Mississippi was the first state to establish a PrEP hotline.  The number is 1-844-YES-PREP or 1-844-937-7737. Anyone can call, answer a few questions and potentially schedule an appointment. The drug is covered by most private insurance as well as Medicaid and CHIP. While only in pill form now, an injectable form of the medicine may become available soon.

One in five people are unaware of their HIV status, according to Monger. “That’s one of our biggest issues,” she said. For example, many people go to their primary doctors and never get tested. Previously, the Centers for Disease Control and Prevention recommended anyone age 16-64 get tested, but Monger says there should be no age limit on testing. The CDC now recommends a person get tested in any medical setting, such as an ER visit.

Free testing for chlamydia, gonorrhea, syphilis and HIV infection is available at all county health departments and health department clinics. Treatment for STDs is also provided at all health department clinics.

Smith has worked with HIV patients for 10 years. As a social worker, her job is to help clients work on a plan and offer extra support beyond the clinical setting. She has set daily reminders on her cell phone to call clients and encourage them to take their medication; sometimes a month at a time just for one client.

“Whatever clients need, we are there,” Smith said.

Tougaloo College student Natosha Pngarthit  plans to make good use of the information she heard. “What I took from this event was to get more educated and to help educate my peers cause it’s important as African Americans within our communities to be informed,” she said. Fellow Tougaloo student Semarial Wilder said she “learned that there’s a huge difference between HIV and AIDS and that you can never really tell by just looking at somebody.”

Smith encouraged all JSU and Tougaloo students present to get tested and know their status.

She also emphasized the importance of those in the older population to get tested as well. Once while working at a church, she had to tell an older woman who had been married to the same man for 50 years that she was HIV positive.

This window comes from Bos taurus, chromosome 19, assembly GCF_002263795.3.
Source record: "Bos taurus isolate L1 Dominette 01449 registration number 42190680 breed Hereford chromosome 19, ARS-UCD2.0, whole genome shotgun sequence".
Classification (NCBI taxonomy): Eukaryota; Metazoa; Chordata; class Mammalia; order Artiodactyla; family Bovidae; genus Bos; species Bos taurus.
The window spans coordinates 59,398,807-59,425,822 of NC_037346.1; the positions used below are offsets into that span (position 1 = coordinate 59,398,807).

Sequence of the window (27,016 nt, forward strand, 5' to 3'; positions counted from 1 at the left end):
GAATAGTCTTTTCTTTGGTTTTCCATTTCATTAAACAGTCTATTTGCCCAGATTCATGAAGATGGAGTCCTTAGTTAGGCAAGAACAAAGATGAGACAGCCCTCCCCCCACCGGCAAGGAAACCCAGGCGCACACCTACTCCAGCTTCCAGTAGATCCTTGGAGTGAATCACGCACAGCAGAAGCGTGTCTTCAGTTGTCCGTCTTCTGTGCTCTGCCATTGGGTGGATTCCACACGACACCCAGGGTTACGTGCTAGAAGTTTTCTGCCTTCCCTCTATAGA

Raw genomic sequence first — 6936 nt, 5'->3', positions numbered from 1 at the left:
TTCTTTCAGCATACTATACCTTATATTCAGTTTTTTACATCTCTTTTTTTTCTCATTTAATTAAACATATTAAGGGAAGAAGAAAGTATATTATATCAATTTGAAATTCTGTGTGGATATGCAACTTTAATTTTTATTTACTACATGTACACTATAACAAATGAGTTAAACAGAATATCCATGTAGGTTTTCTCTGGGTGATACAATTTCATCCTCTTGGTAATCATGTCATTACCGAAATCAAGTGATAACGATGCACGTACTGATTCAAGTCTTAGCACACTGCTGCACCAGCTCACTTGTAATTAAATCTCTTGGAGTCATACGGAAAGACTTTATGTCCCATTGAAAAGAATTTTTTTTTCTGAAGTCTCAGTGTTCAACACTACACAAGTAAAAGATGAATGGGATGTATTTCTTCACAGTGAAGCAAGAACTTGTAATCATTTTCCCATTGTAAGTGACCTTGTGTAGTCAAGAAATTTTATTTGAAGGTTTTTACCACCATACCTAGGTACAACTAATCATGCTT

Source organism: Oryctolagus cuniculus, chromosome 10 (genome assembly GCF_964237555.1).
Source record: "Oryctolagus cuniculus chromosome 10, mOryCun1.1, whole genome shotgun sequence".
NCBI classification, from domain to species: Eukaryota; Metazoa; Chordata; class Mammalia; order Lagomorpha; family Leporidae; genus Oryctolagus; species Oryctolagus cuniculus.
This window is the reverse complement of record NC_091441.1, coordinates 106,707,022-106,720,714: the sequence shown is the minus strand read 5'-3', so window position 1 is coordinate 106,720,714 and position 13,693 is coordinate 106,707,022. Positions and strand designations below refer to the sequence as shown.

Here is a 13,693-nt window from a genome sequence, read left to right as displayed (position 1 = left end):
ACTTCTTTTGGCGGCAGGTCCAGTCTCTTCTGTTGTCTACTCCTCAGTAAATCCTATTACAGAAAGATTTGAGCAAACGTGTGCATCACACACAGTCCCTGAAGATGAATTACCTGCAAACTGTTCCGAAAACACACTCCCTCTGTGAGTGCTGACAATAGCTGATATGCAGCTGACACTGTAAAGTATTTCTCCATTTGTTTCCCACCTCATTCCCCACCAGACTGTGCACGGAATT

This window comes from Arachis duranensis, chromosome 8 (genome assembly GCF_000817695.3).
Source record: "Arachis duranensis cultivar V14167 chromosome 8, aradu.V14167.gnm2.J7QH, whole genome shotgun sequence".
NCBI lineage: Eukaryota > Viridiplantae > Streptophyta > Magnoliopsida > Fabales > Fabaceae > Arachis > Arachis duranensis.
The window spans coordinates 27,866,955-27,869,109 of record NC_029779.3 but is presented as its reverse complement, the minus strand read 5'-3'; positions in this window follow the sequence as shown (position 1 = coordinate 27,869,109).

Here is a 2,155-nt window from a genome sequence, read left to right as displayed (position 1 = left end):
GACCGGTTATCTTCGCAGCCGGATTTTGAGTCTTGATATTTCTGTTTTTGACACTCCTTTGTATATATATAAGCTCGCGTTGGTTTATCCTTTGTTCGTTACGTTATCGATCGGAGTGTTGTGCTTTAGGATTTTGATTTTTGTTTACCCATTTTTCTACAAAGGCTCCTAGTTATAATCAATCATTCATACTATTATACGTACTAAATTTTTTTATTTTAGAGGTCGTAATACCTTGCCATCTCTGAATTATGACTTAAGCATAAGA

“In real life you can only account for you,” Smith said.

Her job requires her to discuss practicing safe sex to prevent infection.

“It’s all about being informed, not encouraging someone to have sex … so that if they find themselves in a situation, they’ll know what to do to protect themselves,” she said.

Also as part of the partnership highlighting World AIDS Day, several testing events at local churches were held Nov. 29. “The goal is to get tested, know your status and if needed, get into treatment or as we commonly say get linked to care,” said Othor Cain, an associate with Mississippi Faith in Action.

More than 44 people were tested at Cathedral AME Church where Gary Adams serves as pastor.

Greater Antioch MB Church also was a host church for testing. The pastor led the charge and demonstrated his faith by getting tested. “HIV is personal for me as I’ve had family members to die from complications of HIV,” said Clyde Tate, senior pastor at Antioch. “I can’t ask anything of my members that I’m not willing to do.”

If you are interested in HIV testing at your church please visit

Dr. Laura Beauchamps discusses new HIV infections in Mississippi. Photos by Shanderia Posey
Dr. Laura Beauchamps discusses new HIV infections in Mississippi. Photos by Shanderia Posey